Why Can’t We Be Like Normal Democracies?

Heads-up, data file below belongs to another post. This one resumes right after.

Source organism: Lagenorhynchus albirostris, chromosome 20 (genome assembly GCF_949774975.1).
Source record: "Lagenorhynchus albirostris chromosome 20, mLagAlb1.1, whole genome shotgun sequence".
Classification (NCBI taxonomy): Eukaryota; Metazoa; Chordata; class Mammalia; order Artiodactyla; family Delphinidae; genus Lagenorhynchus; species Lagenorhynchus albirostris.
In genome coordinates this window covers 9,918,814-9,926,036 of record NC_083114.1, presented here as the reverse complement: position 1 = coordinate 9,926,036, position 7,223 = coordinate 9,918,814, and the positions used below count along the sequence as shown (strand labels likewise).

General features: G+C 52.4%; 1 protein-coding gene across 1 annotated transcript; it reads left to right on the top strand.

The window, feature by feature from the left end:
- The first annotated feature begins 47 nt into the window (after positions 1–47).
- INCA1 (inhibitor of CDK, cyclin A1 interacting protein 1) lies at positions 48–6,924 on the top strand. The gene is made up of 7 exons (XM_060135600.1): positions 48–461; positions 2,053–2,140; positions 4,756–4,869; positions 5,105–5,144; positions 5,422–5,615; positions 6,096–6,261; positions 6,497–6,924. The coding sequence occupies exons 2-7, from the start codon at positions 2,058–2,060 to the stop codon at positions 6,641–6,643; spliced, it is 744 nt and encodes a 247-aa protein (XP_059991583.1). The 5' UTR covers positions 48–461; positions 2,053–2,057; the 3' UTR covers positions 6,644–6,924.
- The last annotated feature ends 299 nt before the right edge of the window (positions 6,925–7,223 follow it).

Indeed, when weighing responses to tragedies, one can’t help but be reminded of the stark difference between Italy’s response to the recent faulty cable car crash that left 14 dead, five of them Israelis in their wake, and Israel’s response to its own 45 dead. In the former, words were backed up by concrete actions. An independent government probe was launched without delay, perpetrators guilty of negligence arrested, and vows were uttered by government officials to get at the root of the problem to never allow such a hideous event to occur again. Contrast this with Israeli officials slow-peddling an official committee of inquiry, leaders failing to take responsibility, and a prime minister terrified of unearthing the root of the problem, lest it uncover the depth of his mismanagement, or anger the Haredi block whose support he so desperately needed to evade criminal eviction. Haredi leaders, those entrusted with ensuring the safety of their community, perplexingly allowed a bill ensuring an independent investigation of the Mt. Meron tragedy by Israel’s supreme court to die on the Knesset floor on the flimsy grounds that such an investigation may have subversive anti-Haredi predilections. Such seemingly paradoxical sentiments, where those outside of Haredi life are more dedicated to uprooting systemic failure than the aggrieved community, strike oneself as more fearful than it does righteous; fearful, perhaps, of what a truly independent investigation may unearth.